May 03, 2007
It used to be said in elementary economic sources that inflation results from too much money chasing too few goods, but it today's global economy, it's accurate with a footnote or an asterisk, says N.C. State University economist Mike Walden.
"The old cliché was, I think, very accurate when we had essentially a closed economy," says Dr. Walden, an economist with North Carolina Cooperative Extension. When, for example, "most people in the U.S. bought things that were produced by U.S. manufacturers and producers and so we did didn’t have any outside influences.
"But now, of course, increasingly we are buying things from overseas," he explains. "So now the government has to not just watch the money supply vis a vis internal economic growth, they also have to watch it vis a vis external growth -- that is, in terms of the imports that we are getting from other countries.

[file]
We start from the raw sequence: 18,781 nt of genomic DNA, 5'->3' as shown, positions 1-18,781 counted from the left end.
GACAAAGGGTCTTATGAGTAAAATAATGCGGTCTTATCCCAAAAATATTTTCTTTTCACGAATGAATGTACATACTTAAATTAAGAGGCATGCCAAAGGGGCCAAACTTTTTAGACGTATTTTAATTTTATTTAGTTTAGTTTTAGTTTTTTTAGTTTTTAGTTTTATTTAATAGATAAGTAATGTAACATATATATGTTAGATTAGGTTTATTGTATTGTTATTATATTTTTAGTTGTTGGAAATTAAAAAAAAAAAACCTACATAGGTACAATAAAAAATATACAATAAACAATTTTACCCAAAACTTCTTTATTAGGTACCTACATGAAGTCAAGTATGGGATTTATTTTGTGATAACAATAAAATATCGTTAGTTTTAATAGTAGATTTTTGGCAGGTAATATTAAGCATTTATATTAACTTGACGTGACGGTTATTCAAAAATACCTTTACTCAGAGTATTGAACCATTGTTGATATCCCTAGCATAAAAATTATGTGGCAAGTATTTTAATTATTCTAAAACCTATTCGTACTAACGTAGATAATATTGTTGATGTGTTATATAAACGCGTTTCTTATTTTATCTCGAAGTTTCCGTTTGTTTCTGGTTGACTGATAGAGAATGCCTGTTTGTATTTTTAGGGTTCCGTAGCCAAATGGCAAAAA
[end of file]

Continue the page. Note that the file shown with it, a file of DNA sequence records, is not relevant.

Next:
"And the bottom line here is it’s made the government’s job, particularly the Federal Reserve’s job, much more difficult," Walden concludes. "So, for example, the Fed now not only has to watch U.S. factories and how much U.S. factories are producing but, they also have to watch factories in China and Europe and Japan. And that’s much more difficult and makes their job much more complex in setting the right amount of money growth in our economy."
Posted by deeshore at May 3, 2007 09:51 AM